Lowell Libson & Jonny Yarker Ltd

  • Watercolour
  • 15 ⅛ × 20 ⅝ inches · 384 × 524 mm
  • Signed and dated 1798 and also inscribed: ‘scene in Hyde Park, Summer – from Nature’, on the back of the original mount (now attached to the back of the frame)
  • £60,000


  • Lady Baillieu, Arlington House;
  • Dr Marc Fitch;
  • The Leger Galleries;
  • Private collection


  • Bradford, Exhibition of Fine Arts, 1904, as ‘Drawing of soldiers – Phoenix Park, Dublin, 1798;
  • London, Leger Galleries, The Fitch collection, 1988, cat. no. 25.


  • Rotha Mary Clay, Julius Caesar Ibbetson, 1948, pp. 45-6, 129 and pl. 54.

This beautiful and freshly preserved watercolour by Ibbetson was made at the beginning of his career; stylistically it shows how utterly he had mastered the fluid pen-work of Thomas Rowlandson, whilst its subject-matter offers a fascinating insight into London at the close of the eighteenth century.

Ibbetson was born by caesarean-section, hence his unusual names, in Leeds. He was educated by the local Moravian community and latterly by the Quakers in Leeds before being apprenticed to John Fletcher, a ship painter in Hull. Ibbetson left his apprenticeship early and moved to London where he worked principally as a picture restorer for an unscrupulous dealer, telling Joseph Farington that he was '4 years in the hands of those Harpiece the Picture Dealers, and describe their frauds with humour and acrimony.' Ibbetson found employment as draughtsman to Colonel Charles Cathcart on his commercial mission to Peking in 1787, although Cathcart's death en route prompted the premature end of the expedition.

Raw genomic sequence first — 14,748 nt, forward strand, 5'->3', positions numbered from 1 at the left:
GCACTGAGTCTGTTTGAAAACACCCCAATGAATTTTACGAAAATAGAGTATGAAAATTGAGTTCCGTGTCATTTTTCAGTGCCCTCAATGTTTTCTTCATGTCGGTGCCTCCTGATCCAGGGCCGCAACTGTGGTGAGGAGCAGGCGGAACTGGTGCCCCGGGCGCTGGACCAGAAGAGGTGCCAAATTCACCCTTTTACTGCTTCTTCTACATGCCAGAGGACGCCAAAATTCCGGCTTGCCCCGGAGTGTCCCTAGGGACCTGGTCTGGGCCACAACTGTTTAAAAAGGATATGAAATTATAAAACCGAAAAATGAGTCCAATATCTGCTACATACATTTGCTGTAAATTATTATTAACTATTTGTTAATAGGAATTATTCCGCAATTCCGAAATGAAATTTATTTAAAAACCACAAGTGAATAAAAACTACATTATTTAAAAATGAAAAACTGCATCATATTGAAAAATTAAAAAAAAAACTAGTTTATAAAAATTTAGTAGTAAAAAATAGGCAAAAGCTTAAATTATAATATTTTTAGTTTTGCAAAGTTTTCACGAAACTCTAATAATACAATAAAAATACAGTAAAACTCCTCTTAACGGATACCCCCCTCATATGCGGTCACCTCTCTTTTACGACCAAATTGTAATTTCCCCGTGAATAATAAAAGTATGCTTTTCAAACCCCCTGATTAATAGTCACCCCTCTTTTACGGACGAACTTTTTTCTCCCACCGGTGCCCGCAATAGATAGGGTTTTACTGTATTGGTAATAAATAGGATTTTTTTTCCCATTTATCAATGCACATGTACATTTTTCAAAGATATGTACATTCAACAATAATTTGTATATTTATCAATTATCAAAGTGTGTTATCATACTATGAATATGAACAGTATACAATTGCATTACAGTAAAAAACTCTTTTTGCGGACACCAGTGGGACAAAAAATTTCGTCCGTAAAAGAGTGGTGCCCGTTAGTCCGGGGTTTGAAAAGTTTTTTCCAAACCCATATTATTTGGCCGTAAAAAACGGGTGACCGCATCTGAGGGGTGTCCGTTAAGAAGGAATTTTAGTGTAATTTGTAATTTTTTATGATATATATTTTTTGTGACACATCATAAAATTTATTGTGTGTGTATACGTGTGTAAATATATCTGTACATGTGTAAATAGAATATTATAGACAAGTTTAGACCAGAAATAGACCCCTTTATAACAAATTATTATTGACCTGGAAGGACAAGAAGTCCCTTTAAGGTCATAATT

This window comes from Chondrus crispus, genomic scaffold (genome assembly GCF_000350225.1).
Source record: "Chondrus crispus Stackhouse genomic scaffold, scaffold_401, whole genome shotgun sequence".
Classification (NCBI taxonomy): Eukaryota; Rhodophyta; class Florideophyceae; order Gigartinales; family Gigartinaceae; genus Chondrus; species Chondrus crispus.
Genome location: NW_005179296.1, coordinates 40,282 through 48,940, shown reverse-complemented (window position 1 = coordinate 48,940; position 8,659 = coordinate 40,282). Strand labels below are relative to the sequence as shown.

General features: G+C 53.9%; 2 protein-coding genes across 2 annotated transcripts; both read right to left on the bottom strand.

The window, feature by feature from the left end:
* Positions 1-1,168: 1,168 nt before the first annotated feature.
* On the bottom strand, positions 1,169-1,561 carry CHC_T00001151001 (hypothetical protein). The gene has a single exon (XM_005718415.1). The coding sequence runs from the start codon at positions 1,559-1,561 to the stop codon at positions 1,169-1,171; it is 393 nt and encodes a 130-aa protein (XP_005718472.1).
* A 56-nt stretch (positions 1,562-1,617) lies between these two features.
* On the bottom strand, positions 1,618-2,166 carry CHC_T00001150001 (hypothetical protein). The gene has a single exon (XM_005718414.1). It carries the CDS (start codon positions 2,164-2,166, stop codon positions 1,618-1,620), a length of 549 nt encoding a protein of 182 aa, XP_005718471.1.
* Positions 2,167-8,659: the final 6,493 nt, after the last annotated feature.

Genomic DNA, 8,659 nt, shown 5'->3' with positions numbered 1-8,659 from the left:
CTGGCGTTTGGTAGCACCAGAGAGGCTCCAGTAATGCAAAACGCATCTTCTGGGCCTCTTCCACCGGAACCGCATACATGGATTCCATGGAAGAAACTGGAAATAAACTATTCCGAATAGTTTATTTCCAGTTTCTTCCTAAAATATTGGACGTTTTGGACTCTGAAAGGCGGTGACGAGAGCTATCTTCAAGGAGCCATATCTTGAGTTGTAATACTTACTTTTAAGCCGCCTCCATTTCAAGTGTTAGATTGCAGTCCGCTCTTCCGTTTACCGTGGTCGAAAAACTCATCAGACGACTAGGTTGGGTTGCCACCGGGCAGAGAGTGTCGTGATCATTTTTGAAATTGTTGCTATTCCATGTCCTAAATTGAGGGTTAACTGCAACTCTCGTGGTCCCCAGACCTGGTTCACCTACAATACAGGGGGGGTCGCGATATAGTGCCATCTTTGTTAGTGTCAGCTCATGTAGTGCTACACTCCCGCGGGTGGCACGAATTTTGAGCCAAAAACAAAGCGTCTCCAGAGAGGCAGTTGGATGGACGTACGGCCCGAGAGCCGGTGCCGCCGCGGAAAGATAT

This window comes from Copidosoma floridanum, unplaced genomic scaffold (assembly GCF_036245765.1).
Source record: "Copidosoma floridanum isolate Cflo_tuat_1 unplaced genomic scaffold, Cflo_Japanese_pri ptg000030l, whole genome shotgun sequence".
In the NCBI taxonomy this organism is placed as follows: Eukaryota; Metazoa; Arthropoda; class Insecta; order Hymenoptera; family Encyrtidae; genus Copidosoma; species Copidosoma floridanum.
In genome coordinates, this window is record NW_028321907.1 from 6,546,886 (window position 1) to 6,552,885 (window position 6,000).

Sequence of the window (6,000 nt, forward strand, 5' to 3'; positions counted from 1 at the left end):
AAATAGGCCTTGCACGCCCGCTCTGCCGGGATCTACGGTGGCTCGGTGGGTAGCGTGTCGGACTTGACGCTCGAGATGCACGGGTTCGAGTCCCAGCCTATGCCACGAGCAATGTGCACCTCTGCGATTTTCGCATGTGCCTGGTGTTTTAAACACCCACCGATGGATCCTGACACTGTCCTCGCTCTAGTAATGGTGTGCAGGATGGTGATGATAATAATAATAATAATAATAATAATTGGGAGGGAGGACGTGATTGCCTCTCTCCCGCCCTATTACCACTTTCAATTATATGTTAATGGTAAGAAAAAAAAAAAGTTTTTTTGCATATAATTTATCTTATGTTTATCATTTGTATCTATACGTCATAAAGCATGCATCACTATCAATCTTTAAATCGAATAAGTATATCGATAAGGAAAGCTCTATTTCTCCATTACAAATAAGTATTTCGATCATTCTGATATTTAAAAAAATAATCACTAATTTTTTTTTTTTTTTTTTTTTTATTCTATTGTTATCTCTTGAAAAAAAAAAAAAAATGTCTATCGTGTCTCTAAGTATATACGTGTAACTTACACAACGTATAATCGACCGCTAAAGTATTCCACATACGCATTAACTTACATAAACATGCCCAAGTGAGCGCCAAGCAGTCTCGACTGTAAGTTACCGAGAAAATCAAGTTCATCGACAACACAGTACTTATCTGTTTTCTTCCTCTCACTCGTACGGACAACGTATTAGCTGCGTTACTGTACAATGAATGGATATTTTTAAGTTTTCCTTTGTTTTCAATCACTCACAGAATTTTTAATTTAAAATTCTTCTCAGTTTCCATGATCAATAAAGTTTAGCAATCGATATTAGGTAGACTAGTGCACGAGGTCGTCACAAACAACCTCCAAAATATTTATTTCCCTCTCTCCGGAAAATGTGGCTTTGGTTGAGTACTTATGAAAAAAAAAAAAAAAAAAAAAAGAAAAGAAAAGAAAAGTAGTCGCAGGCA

The present watercolour was made in 1798 and shows soldiers, women and children in Hyde Park. It offers a fascinating portrait of London at the end of the eighteenth century as rapid urbanisation was transforming areas such as Hyde Park. In its combination of professional, urban types and apparently rustic figures, Ibbetson captures the transforming city. The cow to the right of the composition and the small girl drinking from a glass suggests that one of the figures is identifiable as a milkmaid. Milkmaids occupied a complex position in the eighteenth-century imagination, frequently being depicted in popular songs, pornography and graphic art as figures of ambiguous morals. The milkmaid may well be the seated figure on the right, who is being embraced by the soldier. Soldiers proliferate, two mounted dragoons are on the left and two infantrymen are shown lying and seated in the foreground. The presence of so many military figures reminds us that London was the location for a number of military encampments in a decade that Britain began almost twenty years of war.